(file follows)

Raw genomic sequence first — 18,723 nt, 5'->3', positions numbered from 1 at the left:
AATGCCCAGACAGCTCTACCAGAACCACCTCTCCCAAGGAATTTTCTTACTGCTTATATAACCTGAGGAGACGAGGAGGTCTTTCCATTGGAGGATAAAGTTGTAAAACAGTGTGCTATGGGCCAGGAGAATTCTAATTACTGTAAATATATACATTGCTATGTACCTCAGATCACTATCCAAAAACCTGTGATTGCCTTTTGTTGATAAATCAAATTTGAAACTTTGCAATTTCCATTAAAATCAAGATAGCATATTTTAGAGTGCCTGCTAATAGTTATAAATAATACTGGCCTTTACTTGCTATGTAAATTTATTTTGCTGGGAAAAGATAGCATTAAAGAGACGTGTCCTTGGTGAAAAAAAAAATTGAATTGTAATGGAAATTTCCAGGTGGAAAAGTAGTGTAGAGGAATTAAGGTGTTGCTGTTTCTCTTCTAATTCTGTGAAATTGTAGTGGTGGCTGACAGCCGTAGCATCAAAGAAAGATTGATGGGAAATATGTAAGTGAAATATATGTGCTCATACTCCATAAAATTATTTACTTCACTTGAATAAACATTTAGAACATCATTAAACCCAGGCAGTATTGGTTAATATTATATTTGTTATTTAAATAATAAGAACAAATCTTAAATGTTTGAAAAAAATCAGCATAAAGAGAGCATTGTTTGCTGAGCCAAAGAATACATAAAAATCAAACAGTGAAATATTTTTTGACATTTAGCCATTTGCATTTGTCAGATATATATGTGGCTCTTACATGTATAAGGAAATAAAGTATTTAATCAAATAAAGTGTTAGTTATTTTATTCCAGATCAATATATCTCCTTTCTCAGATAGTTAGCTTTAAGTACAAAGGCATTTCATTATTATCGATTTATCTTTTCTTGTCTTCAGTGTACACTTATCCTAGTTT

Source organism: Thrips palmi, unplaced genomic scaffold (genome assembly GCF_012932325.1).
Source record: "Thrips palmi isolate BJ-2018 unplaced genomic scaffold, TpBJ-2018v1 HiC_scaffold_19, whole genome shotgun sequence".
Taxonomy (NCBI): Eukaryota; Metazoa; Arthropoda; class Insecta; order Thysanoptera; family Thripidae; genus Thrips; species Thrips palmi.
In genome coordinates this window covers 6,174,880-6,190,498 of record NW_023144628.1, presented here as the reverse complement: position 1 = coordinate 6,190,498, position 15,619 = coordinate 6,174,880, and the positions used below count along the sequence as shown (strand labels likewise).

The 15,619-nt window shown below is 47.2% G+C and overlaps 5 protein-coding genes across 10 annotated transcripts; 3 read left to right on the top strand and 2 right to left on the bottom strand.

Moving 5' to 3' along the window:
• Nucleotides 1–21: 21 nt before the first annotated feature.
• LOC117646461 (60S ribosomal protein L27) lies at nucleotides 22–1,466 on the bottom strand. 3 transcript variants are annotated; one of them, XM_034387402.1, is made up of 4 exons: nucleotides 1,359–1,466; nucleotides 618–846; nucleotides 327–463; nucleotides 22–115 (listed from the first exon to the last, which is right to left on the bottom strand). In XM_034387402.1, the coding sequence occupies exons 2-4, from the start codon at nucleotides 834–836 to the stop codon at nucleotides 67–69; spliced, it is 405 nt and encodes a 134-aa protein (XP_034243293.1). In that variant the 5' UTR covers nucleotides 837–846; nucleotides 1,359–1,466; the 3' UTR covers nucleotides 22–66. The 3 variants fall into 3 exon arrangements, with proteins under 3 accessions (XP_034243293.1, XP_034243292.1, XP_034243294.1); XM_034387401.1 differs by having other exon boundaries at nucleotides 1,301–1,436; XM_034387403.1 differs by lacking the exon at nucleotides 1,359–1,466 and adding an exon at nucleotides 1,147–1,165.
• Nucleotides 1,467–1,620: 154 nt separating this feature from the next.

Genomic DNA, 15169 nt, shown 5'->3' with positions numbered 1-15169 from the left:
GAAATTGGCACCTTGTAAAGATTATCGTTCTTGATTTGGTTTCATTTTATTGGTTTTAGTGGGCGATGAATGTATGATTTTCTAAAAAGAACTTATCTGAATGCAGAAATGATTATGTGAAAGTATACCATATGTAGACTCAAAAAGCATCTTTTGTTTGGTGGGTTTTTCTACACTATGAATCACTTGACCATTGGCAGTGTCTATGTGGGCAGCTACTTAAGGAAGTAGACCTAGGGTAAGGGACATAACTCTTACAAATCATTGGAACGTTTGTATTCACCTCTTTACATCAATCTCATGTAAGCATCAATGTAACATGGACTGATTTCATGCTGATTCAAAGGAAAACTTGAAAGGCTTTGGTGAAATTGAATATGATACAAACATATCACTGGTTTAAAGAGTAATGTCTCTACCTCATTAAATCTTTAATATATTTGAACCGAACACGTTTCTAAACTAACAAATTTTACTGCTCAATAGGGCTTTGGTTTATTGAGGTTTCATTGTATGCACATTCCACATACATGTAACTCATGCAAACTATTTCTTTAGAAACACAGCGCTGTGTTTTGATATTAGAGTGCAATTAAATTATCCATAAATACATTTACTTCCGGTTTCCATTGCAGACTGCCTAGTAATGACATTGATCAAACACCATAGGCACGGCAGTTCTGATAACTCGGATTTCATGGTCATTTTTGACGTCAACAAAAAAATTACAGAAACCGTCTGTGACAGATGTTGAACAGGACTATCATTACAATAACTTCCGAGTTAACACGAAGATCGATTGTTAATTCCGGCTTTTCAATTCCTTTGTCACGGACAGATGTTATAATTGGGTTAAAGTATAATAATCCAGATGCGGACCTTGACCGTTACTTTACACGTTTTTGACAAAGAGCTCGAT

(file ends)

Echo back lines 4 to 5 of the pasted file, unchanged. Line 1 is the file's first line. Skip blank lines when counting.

Source record: "Thrips palmi isolate BJ-2018 unplaced genomic scaffold, TpBJ-2018v1 HiC_scaffold_19, whole genome shotgun sequence".
Taxonomy (NCBI): Eukaryota; Metazoa; Arthropoda; class Insecta; order Thysanoptera; family Thripidae; genus Thrips; species Thrips palmi.